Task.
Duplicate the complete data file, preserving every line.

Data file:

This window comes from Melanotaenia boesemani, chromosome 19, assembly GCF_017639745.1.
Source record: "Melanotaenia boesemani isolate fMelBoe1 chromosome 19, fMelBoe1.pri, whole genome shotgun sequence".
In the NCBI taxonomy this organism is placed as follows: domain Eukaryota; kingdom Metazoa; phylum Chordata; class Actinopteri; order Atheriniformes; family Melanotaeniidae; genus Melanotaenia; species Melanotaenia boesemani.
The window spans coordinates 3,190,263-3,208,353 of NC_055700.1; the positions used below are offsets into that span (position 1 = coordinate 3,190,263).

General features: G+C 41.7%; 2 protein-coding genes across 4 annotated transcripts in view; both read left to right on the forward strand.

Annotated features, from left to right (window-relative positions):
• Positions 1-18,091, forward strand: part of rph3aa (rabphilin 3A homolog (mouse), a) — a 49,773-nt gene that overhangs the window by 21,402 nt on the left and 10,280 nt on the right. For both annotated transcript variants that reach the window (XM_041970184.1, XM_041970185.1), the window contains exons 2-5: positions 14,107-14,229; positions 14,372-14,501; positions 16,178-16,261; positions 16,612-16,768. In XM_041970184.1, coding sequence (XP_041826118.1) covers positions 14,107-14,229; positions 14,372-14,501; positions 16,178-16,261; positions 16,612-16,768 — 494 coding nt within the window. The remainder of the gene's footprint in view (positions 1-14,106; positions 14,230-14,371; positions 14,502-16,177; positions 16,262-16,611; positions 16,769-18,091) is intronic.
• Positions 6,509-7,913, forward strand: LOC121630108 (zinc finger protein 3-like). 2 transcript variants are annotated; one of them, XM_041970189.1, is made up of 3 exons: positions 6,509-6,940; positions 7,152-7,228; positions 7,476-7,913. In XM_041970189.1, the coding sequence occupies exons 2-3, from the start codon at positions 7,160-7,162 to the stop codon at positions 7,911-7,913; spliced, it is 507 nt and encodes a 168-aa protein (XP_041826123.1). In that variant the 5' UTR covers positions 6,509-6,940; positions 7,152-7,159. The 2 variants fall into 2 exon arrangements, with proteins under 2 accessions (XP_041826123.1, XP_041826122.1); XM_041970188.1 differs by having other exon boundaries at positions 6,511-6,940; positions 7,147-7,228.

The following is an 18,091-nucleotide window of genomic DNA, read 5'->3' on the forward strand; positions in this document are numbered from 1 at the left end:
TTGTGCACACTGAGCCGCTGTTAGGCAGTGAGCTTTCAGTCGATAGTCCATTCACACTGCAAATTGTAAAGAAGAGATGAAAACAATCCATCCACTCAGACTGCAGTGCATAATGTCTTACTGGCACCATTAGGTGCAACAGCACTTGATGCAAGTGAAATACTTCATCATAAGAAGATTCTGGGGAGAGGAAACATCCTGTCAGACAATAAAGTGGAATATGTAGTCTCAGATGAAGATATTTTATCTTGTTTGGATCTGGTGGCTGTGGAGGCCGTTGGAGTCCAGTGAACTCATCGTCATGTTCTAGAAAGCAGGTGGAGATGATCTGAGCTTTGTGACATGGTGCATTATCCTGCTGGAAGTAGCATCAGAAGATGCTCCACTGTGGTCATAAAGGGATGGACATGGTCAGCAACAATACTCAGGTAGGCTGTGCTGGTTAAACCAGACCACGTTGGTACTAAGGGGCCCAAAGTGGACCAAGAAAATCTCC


This window comes from Melanotaenia boesemani, chromosome 19, assembly GCF_017639745.1.
Source record: "Melanotaenia boesemani isolate fMelBoe1 chromosome 19, fMelBoe1.pri, whole genome shotgun sequence".
In the NCBI taxonomy this organism is placed as follows: domain Eukaryota; kingdom Metazoa; phylum Chordata; class Actinopteri; order Atheriniformes; family Melanotaeniidae; genus Melanotaenia; species Melanotaenia boesemani.
The window spans coordinates 3,190,263-3,208,353 of NC_055700.1; the positions used below are offsets into that span (position 1 = coordinate 3,190,263).

General features: G+C 41.7%; 2 protein-coding genes across 4 annotated transcripts in view; both read left to right on the forward strand.

Annotated features, from left to right (window-relative positions):
• Positions 1-18,091, forward strand: part of rph3aa (rabphilin 3A homolog (mouse), a) — a 49,773-nt gene that overhangs the window by 21,402 nt on the left and 10,280 nt on the right. For both annotated transcript variants that reach the window (XM_041970184.1, XM_041970185.1), the window contains exons 2-5: positions 14,107-14,229; positions 14,372-14,501; positions 16,178-16,261; positions 16,612-16,768. In XM_041970184.1, coding sequence (XP_041826118.1) covers positions 14,107-14,229; positions 14,372-14,501; positions 16,178-16,261; positions 16,612-16,768 — 494 coding nt within the window. The remainder of the gene's footprint in view (positions 1-14,106; positions 14,230-14,371; positions 14,502-16,177; positions 16,262-16,611; positions 16,769-18,091) is intronic.
• Positions 6,509-7,913, forward strand: LOC121630108 (zinc finger protein 3-like). 2 transcript variants are annotated; one of them, XM_041970189.1, is made up of 3 exons: positions 6,509-6,940; positions 7,152-7,228; positions 7,476-7,913. In XM_041970189.1, the coding sequence occupies exons 2-3, from the start codon at positions 7,160-7,162 to the stop codon at positions 7,911-7,913; spliced, it is 507 nt and encodes a 168-aa protein (XP_041826123.1). In that variant the 5' UTR covers positions 6,509-6,940; positions 7,152-7,159. The 2 variants fall into 2 exon arrangements, with proteins under 2 accessions (XP_041826123.1, XP_041826122.1); XM_041970188.1 differs by having other exon boundaries at positions 6,511-6,940; positions 7,147-7,228.

The following is an 18,091-nucleotide window of genomic DNA, read 5'->3' on the forward strand; positions in this document are numbered from 1 at the left end:
TTGTGCACACTGAGCCGCTGTTAGGCAGTGAGCTTTCAGTCGATAGTCCATTCACACTGCAAATTGTAAAGAAGAGATGAAAACAATCCATCCACTCAGACTGCAGTGCATAATGTCTTACTGGCACCATTAGGTGCAACAGCACTTGATGCAAGTGAAATACTTCATCATAAGAAGATTCTGGGGAGAGGAAACATCCTGTCAGACAATAAAGTGGAATATGTAGTCTCAGATGAAGATATTTTATCTTGTTTGGATCTGGTGGCTGTGGAGGCCGTTGGAGTCCAGTGAACTCATCGTCATGTTCTAGAAAGCAGGTGGAGATGATCTGAGCTTTGTGACATGGTGCATTATCCTGCTGGAAGTAGCATCAGAAGATGCTCCACTGTGGTCATAAAGGGATGGACATGGTCAGCAACAATACTCAGGTAGGCTGTGCTGGTTAAACCAGACCACGTTGGTACTAAGGGGCCCAAAGTGGACCAAGAAAATCTCC